Against all odds, a national liberation front is emerging in Iraq. Washington hawks may see it coming, but they certainly don’t want it. Many groups in this front have already met in Algiers. The front is opposed to the American occupation and permanent Pentagon military bases; opposed to the privatization and corporate looting of the Iraqi economy; and opposed to the federation of Iraq, ie balkanization. Members of the front clearly see through the plan of fueling sectarianism to provoke an atmosphere of civil war, thus legitimizing the American presence. The George W Bush administration’s obsession in selling the notion that Iraqis – or “anti-Iraqi forces”, or “foreign militants” – are trying to start a civil war in the eastern flank of the Arab nation is as ludicrous as the myth it sells of the resistance as just a lunatic bunch of former Ba’athists and Wahhabis.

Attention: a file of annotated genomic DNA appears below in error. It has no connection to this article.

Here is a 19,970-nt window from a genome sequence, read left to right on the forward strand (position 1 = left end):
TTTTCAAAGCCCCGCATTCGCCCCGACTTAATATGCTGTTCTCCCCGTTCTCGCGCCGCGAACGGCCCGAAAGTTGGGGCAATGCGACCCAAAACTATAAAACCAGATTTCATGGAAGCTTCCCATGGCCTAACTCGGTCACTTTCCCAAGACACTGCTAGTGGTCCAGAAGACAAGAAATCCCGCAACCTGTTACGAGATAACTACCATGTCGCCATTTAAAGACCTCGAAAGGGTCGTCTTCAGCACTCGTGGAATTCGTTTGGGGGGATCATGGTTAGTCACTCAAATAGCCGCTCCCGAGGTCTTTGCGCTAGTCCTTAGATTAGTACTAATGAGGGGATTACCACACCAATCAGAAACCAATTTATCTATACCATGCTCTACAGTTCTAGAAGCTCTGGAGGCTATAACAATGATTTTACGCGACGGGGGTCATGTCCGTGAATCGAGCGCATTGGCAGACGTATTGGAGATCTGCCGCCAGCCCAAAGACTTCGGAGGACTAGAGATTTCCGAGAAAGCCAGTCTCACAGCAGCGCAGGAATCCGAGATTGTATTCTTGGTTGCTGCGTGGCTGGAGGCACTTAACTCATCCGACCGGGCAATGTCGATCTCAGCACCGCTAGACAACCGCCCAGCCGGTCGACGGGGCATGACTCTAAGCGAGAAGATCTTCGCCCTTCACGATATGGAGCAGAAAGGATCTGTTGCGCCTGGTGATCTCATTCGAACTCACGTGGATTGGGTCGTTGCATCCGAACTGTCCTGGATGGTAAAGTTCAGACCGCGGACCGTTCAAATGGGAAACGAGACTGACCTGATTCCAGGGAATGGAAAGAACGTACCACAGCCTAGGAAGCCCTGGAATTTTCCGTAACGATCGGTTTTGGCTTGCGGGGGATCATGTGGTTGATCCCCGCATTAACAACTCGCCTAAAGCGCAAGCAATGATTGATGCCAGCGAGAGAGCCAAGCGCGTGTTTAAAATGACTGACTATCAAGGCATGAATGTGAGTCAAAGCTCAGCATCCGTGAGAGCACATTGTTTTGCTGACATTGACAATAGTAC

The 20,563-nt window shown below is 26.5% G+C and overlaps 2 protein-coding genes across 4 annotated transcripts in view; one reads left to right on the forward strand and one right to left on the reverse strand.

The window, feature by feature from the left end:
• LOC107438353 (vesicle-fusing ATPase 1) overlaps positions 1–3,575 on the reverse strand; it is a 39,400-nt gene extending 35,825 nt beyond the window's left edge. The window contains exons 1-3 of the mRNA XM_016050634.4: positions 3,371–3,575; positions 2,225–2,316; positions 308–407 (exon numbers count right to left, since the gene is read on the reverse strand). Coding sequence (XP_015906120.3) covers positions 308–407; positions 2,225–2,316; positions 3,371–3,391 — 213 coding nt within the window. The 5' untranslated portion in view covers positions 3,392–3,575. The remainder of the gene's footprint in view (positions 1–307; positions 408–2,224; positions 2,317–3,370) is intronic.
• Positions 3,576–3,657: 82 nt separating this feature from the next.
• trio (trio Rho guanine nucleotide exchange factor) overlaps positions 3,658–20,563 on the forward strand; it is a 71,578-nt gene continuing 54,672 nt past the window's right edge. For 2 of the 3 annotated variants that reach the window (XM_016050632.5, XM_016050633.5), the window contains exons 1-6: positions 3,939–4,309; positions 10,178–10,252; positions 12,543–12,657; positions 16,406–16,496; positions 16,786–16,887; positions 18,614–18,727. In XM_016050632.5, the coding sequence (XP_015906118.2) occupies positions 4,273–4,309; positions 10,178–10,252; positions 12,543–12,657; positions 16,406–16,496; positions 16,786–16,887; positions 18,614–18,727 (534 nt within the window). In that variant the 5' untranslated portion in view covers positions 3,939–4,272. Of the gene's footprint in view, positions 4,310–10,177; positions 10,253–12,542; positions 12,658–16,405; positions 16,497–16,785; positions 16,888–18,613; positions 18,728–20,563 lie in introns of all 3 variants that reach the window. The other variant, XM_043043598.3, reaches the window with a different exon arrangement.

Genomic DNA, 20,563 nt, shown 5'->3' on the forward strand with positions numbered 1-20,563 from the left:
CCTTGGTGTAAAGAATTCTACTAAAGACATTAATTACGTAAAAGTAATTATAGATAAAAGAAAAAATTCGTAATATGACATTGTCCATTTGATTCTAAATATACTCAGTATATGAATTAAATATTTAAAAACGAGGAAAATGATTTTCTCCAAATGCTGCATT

The Bush administration though is pulling no punches with Iraqification. It’s a Pandora’s box: inside one will find the Battle of Algiers, Vietnam, El Salvador, Colombia. All point to the same destination: civil war. This deadly litany could easily go on until 2020 when, in a brave new world of China emerging as the top economy, Sunni Arabs would finally convince themselves to perhaps strike a deal with Shi’ites and Kurds so they can all profit together by selling billions of barrels of oil to the Chinese oil majors. If, of course, there is any semblance of Iraq left at that point.